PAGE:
© Alain Werquin

The South China Sea (Chinese name Nanhai, or "South Sea") is an arm of the western Pacific Ocean. It extends from the Taiwan Strait in the north to the tip of the Malay peninsula in the south (Singapore), washing the coasts of China, Vietnam, Malaysia and the Philippines and extending towards Cambodia and Thailand in the Gulf of Thailand. At the tip of the Malay peninsula, it connects with the Andaman Sea and then the Indian Ocean through the Strait of Malacca. The South China Sea forms a special link between China and Continental and Insular South-East Asia ("Indochina" and "Insulindia").

The whole region is subject to the regime of the Asian monsoons (north-west monsoon in winter and south-east monsoon in summer). Indonesia (2,000 km north to south – 5,000 km west to east) is on the equator. The large island of Sumatra (443,065 km²) has an equatorial climate with heavy rainfall throughout the year, while Java (132,000 km²), for example, has a tropical climate, with more abundant rain from November to May.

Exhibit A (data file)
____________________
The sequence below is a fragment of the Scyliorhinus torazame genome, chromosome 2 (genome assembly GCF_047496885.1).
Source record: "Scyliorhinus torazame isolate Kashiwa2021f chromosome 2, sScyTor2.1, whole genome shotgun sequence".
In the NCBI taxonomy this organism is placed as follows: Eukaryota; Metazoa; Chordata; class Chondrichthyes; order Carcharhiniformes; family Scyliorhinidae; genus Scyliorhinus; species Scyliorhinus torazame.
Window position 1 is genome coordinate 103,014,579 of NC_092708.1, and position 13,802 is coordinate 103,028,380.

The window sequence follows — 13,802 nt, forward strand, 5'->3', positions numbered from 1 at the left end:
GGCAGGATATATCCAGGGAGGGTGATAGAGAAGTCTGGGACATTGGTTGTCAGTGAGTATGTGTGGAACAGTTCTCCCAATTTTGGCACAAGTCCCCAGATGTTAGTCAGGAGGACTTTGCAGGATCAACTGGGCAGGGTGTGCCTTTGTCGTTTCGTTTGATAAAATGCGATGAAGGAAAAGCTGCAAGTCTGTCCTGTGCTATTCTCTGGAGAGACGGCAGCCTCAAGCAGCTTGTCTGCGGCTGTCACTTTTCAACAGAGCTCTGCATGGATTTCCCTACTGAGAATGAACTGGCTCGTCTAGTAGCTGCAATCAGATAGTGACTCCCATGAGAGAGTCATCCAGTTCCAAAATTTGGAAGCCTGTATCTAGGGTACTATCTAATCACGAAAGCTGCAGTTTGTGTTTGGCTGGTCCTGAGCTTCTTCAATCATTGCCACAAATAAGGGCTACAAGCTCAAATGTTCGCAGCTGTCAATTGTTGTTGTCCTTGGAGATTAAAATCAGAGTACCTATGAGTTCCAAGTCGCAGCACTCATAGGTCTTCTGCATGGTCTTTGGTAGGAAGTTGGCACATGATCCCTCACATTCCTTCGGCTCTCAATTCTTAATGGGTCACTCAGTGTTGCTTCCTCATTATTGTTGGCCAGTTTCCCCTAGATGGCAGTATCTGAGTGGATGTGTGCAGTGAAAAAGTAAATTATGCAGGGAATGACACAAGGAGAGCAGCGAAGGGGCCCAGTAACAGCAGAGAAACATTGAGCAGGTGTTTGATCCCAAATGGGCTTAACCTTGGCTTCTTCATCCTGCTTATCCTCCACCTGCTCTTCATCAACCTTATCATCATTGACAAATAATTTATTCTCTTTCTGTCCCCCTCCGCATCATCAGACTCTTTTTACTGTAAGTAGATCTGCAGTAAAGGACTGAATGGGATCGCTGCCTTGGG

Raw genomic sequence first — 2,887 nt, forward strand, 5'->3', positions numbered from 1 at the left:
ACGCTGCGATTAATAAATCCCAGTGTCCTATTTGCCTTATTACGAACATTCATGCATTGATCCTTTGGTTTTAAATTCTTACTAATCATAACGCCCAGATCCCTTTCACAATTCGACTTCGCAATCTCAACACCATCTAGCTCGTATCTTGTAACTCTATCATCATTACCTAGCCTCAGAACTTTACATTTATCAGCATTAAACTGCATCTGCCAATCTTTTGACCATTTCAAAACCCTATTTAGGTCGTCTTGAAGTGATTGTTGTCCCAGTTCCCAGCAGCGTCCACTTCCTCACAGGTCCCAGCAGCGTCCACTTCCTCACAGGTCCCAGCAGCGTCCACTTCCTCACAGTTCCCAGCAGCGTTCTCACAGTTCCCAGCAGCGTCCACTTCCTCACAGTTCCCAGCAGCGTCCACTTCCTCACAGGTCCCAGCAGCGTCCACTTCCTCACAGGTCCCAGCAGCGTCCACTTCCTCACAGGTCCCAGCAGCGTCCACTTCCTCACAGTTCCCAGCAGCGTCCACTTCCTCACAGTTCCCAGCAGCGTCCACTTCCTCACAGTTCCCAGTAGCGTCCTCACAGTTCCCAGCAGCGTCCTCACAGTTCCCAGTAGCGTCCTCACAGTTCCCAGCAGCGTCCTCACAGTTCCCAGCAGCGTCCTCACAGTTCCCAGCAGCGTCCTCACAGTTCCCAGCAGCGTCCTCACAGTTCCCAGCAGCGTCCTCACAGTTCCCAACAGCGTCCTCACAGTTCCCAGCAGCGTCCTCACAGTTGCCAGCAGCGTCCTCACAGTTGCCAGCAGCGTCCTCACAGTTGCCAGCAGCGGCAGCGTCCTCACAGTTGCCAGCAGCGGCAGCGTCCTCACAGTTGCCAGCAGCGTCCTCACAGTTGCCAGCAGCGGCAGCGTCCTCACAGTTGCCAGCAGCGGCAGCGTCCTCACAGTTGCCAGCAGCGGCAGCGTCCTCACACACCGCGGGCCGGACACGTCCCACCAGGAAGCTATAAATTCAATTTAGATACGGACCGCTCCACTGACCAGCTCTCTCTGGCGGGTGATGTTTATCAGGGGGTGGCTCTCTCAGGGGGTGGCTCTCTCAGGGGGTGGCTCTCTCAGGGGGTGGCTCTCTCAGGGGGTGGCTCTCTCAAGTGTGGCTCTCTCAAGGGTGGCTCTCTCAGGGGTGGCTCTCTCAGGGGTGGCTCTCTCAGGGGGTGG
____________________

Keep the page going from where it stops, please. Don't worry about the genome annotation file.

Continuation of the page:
Part of the Indian Ocean, the Java Sea where the wreck was found is delimited by the southern coast of Kalimantan to the north, Java to the south, Sumatra to the west and Sulawesi to the east. It opens into the South China Sea via the Karimata Strait, around 150 km wide, and into the Celebes Sea via the Makassar Strait. An epeiric sea with a maximum depth 67 metres, it is still very well stocked with fish. The winds, which rarely blow above Force 5, create currents here which generally flow downwind. Visibility is often poor due to fog and dry mists. Local gales are short-lived but can be very violent, especially during the north-west monsoon; the heat storms are frequent but brief and localised. The Java Sea is part of the Indonesian archipelagic waters.